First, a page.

Results 1 to 5 of 5

Thread: Ban on National Parks EASED!!!

  1. #1
    Guest

    Post imported post


  2. #2
    Regular Member
    Join Date
    Jul 2008
    Location
    Heber, Utah, USA
    Posts
    173

    Post imported post

    Great News!!



    I wonder how long it will be before Pres Obama will repeal the change to the law!

  3. #3
    State Researcher
    Join Date
    Jul 2006
    Location
    Utah
    Posts
    4,792

    Post imported post

    Good news indeed.

    http://www.doi.gov/news/08_News_Releases/120508.html

    I know some who upset over the lack of an open carry provision or permit-less carry provision or even "castle doctrine" provision for campsites. I understand. But still consider this a huge step in the right direction.

    And in a State like Utah, this effectively opens up millions of acres to lawful self defense for all those who valid CCW permits.

    It appears that only concealed firearms may be had in a workable condition under this new rule and only if the person is specifically authorized to carry a concealed firearm under State law.

    The limitation of being authorized to carry on "similar State lands" has been dropped and so those authorized to carry generally in a State (including on out-of-State permits recognized by the State) can carry in the national park. If a State wishes to specifically ban concealed carry in national parks within their borders they may do so via statute and the new regulation will also respect that.

    Rifles and Shotguns, as not generally authorized for concealed carry, will have to remain unloaded and un-usable during transport through the parks except in those rare conditions where their possession or use is otherwise authorized.

    Possession of any firearm inside a federal building remains a crime under federal law so visitor centers and perhaps even portable toilets are still off limits.

    But for those who drive or hike through, camp in, or otherwise have occasion to pass through or visit national parks (either as a destination, as the best route to drive, or even inadvertently while hiking or camping on other lands) will now enjoy an increased ability to legally defend themselves.

    The rule is far from perfect, as are most laws governing guns in a nation with anything close to our Second Amendment. But it is a step in the right direction.

    Furthermore, the answers to FAQs and other reasoning provided by the DoI for the rule change are generally very friendly to RKBA. Not perfect. But generally pretty darn good IMO in terms of official policy on issues such as self defense, lack of problems caused by law abiding gun carriers, police protection, and any presumed right not to be around people with guns.

    Let's try to avoid losing this ground over the next few years as Pres Obama appoints new Secretaries.

    Charles

    WASHINGTON, D.C. – Assistant Secretary of the Interior for Fish and Wildlife and Parks Lyle Laverty today announced that the Department of the Interior has finalized updated regulations governing the possession of firearms in national parks and wildlife refuges. The final rule, which updates existing regulations, would allow an individual to carry a concealed weapon in national parks and wildlife refuges if, and only if, the individual is authorized to carry a concealed weapon under state law in the state in which the national park or refuge is located. The update has been submitted to the Federal Register for publication and is available to the public on www.doi.gov.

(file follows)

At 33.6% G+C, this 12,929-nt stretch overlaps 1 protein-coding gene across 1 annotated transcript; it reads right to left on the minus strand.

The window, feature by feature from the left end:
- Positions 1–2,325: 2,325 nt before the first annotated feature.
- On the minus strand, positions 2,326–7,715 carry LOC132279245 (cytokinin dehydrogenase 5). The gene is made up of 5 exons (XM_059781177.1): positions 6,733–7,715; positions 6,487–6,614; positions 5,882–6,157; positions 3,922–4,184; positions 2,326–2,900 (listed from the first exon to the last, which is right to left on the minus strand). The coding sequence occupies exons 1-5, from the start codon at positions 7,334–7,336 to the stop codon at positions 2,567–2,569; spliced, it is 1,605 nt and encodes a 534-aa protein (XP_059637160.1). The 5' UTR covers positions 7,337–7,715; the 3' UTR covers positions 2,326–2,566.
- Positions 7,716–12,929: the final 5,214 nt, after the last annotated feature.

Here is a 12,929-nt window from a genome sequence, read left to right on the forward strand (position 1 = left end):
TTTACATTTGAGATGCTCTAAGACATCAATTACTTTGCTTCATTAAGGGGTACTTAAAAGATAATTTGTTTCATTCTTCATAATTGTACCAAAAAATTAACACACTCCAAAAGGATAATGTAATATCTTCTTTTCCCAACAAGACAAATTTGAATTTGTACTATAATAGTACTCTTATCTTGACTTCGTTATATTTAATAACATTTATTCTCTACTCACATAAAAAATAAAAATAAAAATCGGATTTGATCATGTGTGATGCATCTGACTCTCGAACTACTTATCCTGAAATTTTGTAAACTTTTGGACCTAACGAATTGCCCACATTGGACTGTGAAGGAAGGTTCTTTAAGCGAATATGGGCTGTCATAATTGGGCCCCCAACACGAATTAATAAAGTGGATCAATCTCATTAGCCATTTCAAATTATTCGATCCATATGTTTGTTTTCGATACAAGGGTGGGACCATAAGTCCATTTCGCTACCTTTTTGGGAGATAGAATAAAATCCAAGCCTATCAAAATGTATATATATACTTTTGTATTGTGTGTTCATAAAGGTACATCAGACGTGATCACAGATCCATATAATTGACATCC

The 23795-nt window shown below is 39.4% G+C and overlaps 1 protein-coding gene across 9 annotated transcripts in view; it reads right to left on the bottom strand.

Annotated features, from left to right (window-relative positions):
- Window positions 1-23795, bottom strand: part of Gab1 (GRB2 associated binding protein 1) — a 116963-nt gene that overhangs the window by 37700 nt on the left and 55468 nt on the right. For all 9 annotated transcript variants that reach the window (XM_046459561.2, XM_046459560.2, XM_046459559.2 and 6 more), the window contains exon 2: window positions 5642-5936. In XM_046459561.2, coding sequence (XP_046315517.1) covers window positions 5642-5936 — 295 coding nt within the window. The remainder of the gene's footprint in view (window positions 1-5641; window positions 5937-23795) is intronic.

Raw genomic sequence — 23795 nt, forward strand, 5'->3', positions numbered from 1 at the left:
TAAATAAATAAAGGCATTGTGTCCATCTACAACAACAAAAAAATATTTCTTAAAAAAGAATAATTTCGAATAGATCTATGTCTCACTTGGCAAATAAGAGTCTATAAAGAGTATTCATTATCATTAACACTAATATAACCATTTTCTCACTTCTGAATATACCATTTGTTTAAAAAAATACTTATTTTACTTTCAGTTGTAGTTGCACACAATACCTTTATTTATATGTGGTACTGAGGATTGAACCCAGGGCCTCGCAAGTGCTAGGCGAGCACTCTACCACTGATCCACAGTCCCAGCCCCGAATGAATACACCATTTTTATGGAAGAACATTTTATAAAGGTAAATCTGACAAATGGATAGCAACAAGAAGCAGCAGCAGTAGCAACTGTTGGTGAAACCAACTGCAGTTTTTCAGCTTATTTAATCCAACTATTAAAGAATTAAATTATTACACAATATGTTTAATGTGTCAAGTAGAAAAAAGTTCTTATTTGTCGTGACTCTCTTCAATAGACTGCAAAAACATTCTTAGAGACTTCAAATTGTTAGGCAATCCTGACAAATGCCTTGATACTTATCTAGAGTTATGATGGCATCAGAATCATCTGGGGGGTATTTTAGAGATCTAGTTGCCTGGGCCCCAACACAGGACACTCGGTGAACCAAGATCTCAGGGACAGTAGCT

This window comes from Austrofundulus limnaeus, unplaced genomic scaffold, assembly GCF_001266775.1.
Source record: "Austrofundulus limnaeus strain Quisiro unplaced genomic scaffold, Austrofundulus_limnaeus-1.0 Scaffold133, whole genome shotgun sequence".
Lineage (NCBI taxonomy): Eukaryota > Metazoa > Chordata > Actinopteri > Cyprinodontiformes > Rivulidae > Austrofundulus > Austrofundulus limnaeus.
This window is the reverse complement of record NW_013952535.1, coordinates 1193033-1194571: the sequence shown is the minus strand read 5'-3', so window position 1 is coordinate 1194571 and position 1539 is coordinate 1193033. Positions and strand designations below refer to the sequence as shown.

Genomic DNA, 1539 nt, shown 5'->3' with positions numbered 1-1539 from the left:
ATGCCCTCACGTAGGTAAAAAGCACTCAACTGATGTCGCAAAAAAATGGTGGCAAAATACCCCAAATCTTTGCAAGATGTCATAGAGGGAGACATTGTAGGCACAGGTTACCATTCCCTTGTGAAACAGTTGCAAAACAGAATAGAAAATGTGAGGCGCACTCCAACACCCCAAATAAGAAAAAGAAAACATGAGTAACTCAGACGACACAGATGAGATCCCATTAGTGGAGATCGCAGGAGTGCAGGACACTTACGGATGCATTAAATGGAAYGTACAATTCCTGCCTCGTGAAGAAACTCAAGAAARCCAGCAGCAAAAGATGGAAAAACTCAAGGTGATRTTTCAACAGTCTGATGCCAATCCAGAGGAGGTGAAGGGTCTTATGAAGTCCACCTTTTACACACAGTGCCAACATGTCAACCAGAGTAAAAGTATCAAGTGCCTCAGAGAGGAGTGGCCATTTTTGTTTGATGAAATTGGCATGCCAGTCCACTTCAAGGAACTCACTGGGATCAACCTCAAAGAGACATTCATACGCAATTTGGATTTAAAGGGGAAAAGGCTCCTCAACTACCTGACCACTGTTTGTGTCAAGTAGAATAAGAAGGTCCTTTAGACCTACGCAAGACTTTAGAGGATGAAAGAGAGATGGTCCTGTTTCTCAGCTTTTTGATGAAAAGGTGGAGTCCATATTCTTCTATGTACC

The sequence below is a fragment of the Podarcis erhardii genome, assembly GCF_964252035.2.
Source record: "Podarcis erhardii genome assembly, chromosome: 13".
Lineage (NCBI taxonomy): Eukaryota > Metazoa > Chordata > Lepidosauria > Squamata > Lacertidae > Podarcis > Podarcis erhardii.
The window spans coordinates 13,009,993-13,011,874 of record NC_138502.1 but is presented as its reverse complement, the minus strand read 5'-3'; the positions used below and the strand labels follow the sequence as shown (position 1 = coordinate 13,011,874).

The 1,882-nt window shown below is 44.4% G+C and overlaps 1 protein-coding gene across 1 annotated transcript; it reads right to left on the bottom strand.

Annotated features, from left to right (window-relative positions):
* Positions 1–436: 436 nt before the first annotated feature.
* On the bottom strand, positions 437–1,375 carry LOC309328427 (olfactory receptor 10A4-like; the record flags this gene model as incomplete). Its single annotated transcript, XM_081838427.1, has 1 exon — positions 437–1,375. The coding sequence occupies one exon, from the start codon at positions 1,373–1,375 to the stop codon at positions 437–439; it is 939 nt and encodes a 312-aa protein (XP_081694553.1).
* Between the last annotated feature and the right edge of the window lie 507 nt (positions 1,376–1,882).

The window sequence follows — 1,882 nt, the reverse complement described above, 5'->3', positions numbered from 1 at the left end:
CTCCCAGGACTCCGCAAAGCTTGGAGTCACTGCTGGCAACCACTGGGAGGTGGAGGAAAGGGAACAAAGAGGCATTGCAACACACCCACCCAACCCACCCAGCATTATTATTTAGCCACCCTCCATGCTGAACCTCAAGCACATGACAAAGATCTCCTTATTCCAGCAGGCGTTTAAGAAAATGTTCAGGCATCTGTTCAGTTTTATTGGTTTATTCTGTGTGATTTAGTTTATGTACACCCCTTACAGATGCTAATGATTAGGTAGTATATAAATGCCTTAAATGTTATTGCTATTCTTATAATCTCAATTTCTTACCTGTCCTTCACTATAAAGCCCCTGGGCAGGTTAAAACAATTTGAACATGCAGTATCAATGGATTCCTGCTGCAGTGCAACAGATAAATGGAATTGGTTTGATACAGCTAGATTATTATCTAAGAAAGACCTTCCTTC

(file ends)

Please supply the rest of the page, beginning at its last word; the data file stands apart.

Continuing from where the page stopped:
Existing regulations regarding the carrying of firearms remain otherwise unchanged, particularly limitations on poaching and target practice and prohibitions on carrying firearms in federal buildings.

    “America was founded on the idea that the federal and state governments work together to serve the public and preserve our natural resources,” Laverty said. “The Department’s final regulation respects this tradition by allowing individuals to carry concealed firearms in federal park units and refuges to the extent that they could lawfully do so under state law. This is the same basic approach adopted by the Bureau of Land Management (BLM) and the United States Forest Service (USFS), both of which allow visitors to carry weapons consistent with applicable federal and state laws.”

    On February 22, 2008, Interior Secretary Kempthorne responded to letters from 51 Senators, both Democrats and Republicans, as well as from the Chairman and Ranking Member of the House Natural Resources Committee, urging him to update existing regulations that prohibit the carrying of firearms in national parks and wildlife refuges. In his response, the Secretary directed Assistant Secretary for Fish and Wildlife and Parks Lyle Laverty “to develop and propose for public comment by April 30 Federal regulations that will update firearms policies on these lands to reflect existing Federal laws (such as those prohibiting weapons in Federal buildings) and the laws by which the host states govern transporting and carrying of firearms on their analogous public lands.”

    Changes in the final regulations from those originally proposed in April were developed as the result of public comments. In particular, comments expressed concern about the feasibility of implementing regulations which directly linked the carrying of concealed firearms in national parks and wildlife refuges to the ability of an individual to carry a concealed firearm on analogous state lands. The final regulations remove that potential logistical hurdle.